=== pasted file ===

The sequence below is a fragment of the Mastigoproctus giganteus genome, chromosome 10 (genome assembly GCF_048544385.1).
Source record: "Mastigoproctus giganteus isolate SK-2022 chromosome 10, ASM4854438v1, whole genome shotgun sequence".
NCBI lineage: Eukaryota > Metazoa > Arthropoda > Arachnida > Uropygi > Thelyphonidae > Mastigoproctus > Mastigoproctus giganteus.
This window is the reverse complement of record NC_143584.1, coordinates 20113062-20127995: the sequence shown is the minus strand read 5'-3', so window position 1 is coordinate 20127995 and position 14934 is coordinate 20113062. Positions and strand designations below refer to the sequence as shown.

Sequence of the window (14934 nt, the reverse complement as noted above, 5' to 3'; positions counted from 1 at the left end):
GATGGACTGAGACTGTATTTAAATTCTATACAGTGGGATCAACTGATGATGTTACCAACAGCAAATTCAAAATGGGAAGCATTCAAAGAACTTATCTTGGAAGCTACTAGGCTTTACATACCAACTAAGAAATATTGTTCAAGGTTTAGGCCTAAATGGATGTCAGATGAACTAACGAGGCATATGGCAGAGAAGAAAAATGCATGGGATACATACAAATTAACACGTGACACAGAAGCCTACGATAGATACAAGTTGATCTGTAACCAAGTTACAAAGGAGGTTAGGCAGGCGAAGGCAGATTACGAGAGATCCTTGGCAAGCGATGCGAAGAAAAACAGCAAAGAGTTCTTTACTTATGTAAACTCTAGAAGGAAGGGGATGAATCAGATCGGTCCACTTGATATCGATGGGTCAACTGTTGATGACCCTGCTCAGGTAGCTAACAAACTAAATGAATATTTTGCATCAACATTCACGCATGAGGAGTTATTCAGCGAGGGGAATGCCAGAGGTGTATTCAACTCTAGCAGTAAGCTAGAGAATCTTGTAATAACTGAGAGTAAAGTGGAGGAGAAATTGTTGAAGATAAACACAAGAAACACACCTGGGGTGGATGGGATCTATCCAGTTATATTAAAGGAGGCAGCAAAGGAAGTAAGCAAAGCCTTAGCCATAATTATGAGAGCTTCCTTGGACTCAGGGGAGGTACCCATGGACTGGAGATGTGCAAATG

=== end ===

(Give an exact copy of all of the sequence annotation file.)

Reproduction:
The sequence below is a fragment of the Mastigoproctus giganteus genome, chromosome 10 (genome assembly GCF_048544385.1).
Source record: "Mastigoproctus giganteus isolate SK-2022 chromosome 10, ASM4854438v1, whole genome shotgun sequence".
NCBI lineage: Eukaryota > Metazoa > Arthropoda > Arachnida > Uropygi > Thelyphonidae > Mastigoproctus > Mastigoproctus giganteus.
This window is the reverse complement of record NC_143584.1, coordinates 20113062-20127995: the sequence shown is the minus strand read 5'-3', so window position 1 is coordinate 20127995 and position 14934 is coordinate 20113062. Positions and strand designations below refer to the sequence as shown.

Sequence of the window (14934 nt, the reverse complement as noted above, 5' to 3'; positions counted from 1 at the left end):
GATGGACTGAGACTGTATTTAAATTCTATACAGTGGGATCAACTGATGATGTTACCAACAGCAAATTCAAAATGGGAAGCATTCAAAGAACTTATCTTGGAAGCTACTAGGCTTTACATACCAACTAAGAAATATTGTTCAAGGTTTAGGCCTAAATGGATGTCAGATGAACTAACGAGGCATATGGCAGAGAAGAAAAATGCATGGGATACATACAAATTAACACGTGACACAGAAGCCTACGATAGATACAAGTTGATCTGTAACCAAGTTACAAAGGAGGTTAGGCAGGCGAAGGCAGATTACGAGAGATCCTTGGCAAGCGATGCGAAGAAAAACAGCAAAGAGTTCTTTACTTATGTAAACTCTAGAAGGAAGGGGATGAATCAGATCGGTCCACTTGATATCGATGGGTCAACTGTTGATGACCCTGCTCAGGTAGCTAACAAACTAAATGAATATTTTGCATCAACATTCACGCATGAGGAGTTATTCAGCGAGGGGAATGCCAGAGGTGTATTCAACTCTAGCAGTAAGCTAGAGAATCTTGTAATAACTGAGAGTAAAGTGGAGGAGAAATTGTTGAAGATAAACACAAGAAACACACCTGGGGTGGATGGGATCTATCCAGTTATATTAAAGGAGGCAGCAAAGGAAGTAAGCAAAGCCTTAGCCATAATTATGAGAGCTTCCTTGGACTCAGGGGAGGTACCCATGGACTGGAGATGTGCAAATG